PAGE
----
2003 - Saloni M swims East
Notes on Barbarianism
(For Paul Bowles)
emerged victorious participates to this day in the triumphal procession
in which the present rulers step over those who are lying prostrate. According
to traditional practice, the spoils are carried along in the procession.
They are called cultural treasures […] They owe their existence not only
to the efforts of the great minds and talents of those who created them,
but also to the anonymous toil of their contemporaries. There is no document
of civilisation which is not at the same time a document of barbarism.
And just as such a document is not free of barbarism, barbarism taints
also the manner in which it was transmitted from one owner to another."
Earlier last century, the piece of music of mine that has been included in the performance part of this latest Saloni M might well have been called ‘barbarian’. This term would have been used derisively, to indicate minimal employment of melody, a ‘basic’ harmonic structure, and the use of ‘primitive’ or ‘monotonous’ rhythms. "Memories of Attar" does indeed contain these qualities, but it is worth keeping in mind that a native of the Master Musicians of Jajouka, Morocco (the Berber land which inspired the piece) might well consider much of our own pop, country and western, and ‘classical’ music as lacking in rhythmic complexity (i.e syncopation), soulfulness, and healing qualities. Evidently, music serves different functions in different societies, but we Westerners – all practising our own form of cultural imperialism to various degrees – would benefit profoundly from even greater exposure to the musical traditions of other cultures. Let us become less barbarian by becoming more like those foreign strangers….
are no longer interesting turn into lies."
We also make truths into lies by being uninterested in them, and even on essentially Christian terms, we should be far more interested in, for example, the needless deaths of millions, than in the blatant lies of commercial entertainment. To express this engagement non-passively, what we interest ourselves in is a choice which indicates a value judgement (and not merely an aesthetic one) which partakes of the social world, since all ‘culture’ can ultimately be divined back to the human being. Or to put it another way, to BE INTERESTED is to CARE.
we find the others / Deserted like ourselves and therefore brothers."
Seeing the other as an inferior can only be remedied through humility (respectfully putting oneself on the same level) and compassion (feeling the suffering of the other as one’s own). Essentially, this is to recognise (to understand again) that we are all one of a kind, but also one humankind.
he would say to the parents of Iraq children who could well die in the
war, [Prime Minister] Howard replied that international decision-making
was about taking risks. ‘Well they wouldn’t be dying if their President
[Saddam Hussein] had respected international opinion.’ "
According to an Arab legend, the dunes of the Sahara were formed by Allah throwing down grains of sand from the sky as punishment for the telling of lies; the sands will only disappear on the day that human beings once again become sincere.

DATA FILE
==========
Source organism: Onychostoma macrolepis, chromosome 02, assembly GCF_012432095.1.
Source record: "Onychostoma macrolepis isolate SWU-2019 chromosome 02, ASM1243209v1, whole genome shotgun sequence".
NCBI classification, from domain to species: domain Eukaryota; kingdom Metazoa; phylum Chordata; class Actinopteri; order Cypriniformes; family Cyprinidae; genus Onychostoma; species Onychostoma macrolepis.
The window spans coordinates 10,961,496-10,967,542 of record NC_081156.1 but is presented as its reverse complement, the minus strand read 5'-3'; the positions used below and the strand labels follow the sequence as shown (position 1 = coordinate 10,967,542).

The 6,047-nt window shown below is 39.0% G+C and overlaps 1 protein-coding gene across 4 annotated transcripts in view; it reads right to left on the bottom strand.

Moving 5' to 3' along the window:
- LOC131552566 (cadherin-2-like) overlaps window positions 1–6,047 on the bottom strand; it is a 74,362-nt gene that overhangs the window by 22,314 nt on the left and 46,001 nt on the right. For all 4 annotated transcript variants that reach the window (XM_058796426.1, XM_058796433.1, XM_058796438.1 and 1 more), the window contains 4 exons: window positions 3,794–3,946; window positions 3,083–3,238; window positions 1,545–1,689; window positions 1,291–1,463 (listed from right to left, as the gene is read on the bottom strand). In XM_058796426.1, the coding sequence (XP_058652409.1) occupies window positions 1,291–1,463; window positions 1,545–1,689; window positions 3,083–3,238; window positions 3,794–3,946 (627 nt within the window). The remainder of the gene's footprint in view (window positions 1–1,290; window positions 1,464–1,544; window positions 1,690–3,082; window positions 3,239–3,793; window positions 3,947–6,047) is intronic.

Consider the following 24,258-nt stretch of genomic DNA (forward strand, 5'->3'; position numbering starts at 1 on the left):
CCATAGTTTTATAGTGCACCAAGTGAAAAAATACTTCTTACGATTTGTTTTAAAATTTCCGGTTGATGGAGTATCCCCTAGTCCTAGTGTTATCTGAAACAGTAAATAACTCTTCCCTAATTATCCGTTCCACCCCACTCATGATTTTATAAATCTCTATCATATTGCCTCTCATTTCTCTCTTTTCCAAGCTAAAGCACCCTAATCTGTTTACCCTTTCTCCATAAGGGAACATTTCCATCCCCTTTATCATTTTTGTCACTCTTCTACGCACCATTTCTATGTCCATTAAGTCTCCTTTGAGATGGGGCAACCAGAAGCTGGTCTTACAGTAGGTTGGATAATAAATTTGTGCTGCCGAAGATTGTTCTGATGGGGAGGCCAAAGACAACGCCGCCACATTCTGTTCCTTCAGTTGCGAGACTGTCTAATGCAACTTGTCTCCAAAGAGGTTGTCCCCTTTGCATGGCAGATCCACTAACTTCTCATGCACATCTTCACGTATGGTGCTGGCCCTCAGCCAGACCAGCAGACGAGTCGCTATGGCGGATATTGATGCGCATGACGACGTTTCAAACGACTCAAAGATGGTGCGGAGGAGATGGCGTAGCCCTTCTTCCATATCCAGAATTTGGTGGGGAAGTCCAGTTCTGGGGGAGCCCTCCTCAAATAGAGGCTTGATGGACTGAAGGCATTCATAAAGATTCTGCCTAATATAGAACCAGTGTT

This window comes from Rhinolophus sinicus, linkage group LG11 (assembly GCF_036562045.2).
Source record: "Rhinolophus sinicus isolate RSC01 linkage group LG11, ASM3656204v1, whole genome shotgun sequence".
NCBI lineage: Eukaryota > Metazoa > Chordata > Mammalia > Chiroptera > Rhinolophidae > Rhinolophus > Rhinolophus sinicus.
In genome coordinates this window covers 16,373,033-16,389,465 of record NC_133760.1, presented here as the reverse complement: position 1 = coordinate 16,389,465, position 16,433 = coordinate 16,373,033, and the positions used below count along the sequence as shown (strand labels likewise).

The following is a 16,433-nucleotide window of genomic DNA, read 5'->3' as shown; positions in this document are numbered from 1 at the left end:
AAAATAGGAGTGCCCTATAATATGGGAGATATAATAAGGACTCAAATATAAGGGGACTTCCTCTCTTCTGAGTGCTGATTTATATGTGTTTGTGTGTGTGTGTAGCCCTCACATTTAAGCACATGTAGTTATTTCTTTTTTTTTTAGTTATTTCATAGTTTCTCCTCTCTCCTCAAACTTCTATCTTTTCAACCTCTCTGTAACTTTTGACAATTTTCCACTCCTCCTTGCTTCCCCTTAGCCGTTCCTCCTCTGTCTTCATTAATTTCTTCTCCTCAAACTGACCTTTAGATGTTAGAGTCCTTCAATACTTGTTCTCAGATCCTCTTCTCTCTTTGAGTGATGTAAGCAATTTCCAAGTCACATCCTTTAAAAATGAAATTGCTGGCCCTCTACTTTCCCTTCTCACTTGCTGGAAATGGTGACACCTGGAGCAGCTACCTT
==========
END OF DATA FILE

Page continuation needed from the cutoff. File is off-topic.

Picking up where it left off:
"What we from
our point of view call colonisation, missions to the heathens, spread
of civilisation etc., has another face – the face of a bird of prey seeking
with cruel intentness for distant quarry – a face worthy of a race of
pirates and highwaymen. All the eagles and other predatory creatures that
adorn our coats of arms seem to me apt psychological representatives of
our true nature."
We, too, want to take sides, and of course the right one. But when there is not an other that one is opposed to, one can learn from oneself, and from that other great teacher: those who would oppose themselves against us and whom we are supposed to hate and fear. Jesus himself taught that we need not live in terror: "Ye have heard that it hath been said, Thou shalt love thy neighbour, and hate thine enemy. But I say unto you, Love your enemies" (Matt. 5:43 f.)
True revolution is not begun in neighbour-hatred and fear. Revolution begins at home.
"When men say,
‘The new song has the most attraction’, it may be thought that we are
talking not about new songs but about new ways of making them, and so
new ways might seem to be given approval. But new ways are not good, and
those words are not to be taken as saying that they are. We have to keep
new sorts of music away from us as a danger to society; because forms
and rhythms in music are never changed without producing changes in the
most important political forms and ways…"
The Berbers of Morocco took their name from the term Barbaroi, which the Phoenicians used collectively for those foreigners at the time they knew as Libyans and Ethiopians. It might be useful for us to ask ourselves what terms we use for those outside our borders, and whether or not silence itself is also a way of judging them, and ultimately ourselves.
"If you / I
hesitate to speak, isn’t it because we are afraid of not speaking well?
But what is ‘well’ or ‘badly’? With what are we conforming if we speak
‘well’? What hierarchy, what subordination lurks there, waiting to break
our resistance? [...] We have so much space to share. Our horizon will
never stop expanding, we are always open. Stretching out, never ceasing
to unfold, we have so many voices to invent in order to express all of
us everywhere, even in our gaps, that all the time there is will never
be enough. We can never complete the circuit, explore our periphery: we
have so many dimensions [...] The sky isn’t up there: it’s between us."
© Matt Hetherington 2003.